Have a go at... choir singing

A musical ensemble of singers performing in a group or at a concert.

By The Newsroom
Friday, 1st December 2017, 3:05 pm
Updated Friday, 1st December 2017, 4:08 pm
Choir singing
Choir singing

Why: Choirs are becoming more modern and not just associated with churches and hymns. Choirs incorporate mainstream music and television choirmaster Gareth Malone, along with the increased visibility of choirs such as Rock Choir and Popchoir, have attracted a new crowd to the idea of the communal singalong.

How it works: A choir is very often applied to groups affiliated with a church, whilst a chorus refers to groups that perform in theatres or concert halls. Choirs may sing without instruments, with the accompaniment of a piano or pipe organ, with a small ensemble, or with a full orchestra of 70 to 100 musicians.

Benefits: Singing improves happiness and wellbeing. It exercises the brain and is beneficial for improving breathing, posture and muscle tension. Learning new songs is cognitively stimulating, helping with memory, especially for people with dementia.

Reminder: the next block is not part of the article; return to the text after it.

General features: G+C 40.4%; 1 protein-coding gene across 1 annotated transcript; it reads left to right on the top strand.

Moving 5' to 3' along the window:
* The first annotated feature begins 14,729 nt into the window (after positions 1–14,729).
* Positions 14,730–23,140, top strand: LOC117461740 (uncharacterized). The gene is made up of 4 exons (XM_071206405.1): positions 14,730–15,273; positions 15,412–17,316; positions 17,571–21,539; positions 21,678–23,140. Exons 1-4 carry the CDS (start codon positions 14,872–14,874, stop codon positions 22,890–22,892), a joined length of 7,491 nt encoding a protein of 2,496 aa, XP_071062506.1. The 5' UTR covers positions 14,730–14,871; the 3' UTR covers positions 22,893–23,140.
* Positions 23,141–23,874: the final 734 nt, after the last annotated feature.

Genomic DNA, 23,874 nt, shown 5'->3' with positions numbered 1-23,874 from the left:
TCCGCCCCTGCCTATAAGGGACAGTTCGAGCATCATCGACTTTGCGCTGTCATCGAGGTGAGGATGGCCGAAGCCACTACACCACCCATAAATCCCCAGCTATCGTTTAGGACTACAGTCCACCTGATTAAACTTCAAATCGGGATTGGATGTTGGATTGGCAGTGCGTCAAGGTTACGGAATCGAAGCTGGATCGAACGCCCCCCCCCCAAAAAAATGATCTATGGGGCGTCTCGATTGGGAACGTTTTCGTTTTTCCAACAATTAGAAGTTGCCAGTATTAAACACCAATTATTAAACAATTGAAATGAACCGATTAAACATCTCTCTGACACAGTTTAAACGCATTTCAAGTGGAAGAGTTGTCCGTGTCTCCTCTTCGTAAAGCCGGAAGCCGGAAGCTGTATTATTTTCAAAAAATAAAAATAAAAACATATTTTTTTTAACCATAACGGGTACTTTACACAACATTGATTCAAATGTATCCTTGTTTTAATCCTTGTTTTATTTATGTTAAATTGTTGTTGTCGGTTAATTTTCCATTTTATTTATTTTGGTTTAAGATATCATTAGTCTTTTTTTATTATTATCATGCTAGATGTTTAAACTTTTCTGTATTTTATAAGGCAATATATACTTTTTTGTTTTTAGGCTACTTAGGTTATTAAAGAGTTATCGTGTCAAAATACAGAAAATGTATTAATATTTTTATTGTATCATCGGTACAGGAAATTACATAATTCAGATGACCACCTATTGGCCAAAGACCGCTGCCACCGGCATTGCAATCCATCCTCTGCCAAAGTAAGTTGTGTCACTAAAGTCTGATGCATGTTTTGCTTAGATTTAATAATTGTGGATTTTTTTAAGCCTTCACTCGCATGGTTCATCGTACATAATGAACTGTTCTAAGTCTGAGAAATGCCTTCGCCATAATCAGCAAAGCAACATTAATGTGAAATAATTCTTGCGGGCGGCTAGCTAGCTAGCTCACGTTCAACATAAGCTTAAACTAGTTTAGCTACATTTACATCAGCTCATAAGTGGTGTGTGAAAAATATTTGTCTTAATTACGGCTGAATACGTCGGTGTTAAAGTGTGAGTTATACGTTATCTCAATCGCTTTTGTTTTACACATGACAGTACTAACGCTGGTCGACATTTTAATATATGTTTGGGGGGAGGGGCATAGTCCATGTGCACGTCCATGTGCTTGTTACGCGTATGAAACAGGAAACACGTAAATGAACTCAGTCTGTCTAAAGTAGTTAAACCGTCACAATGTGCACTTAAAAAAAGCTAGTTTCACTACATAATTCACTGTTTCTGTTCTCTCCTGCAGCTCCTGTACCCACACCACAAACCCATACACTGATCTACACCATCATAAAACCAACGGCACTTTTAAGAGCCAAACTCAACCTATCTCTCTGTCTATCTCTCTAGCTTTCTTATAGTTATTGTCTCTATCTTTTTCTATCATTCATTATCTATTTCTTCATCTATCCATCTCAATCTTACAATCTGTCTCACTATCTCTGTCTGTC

Give it a go at...

Chorley: Sing It Big: A choir for adults and teenagers. Rehearsals at Parklands High School, Chorley, each Tuesday (term-time only) from 7pm until 8.30pm. A monthly subscription is paid throughout the year.

Preston: One Voice Community Choir: County Hall in Preston on Wednesdays 7pm until 9pm. To be registered on the waiting list email [email protected]

Skylarks Community Choir: Thursdays, Astley Coach House, Chorley, 10.30am to 11.30am; Tuesdays Bamber Bridge Methodist Church, 7.30pm to 8.30pm; and Wednesdays Our Lady and St Gerard’s Parochial Centre, Lostock Hall

Longridge: Valley Singers: The Valley Singers meet on Monday 7.30pm until 9.30pm at St Wilfrid’s Church, 44 Derby Road, Longridge. No auditions required.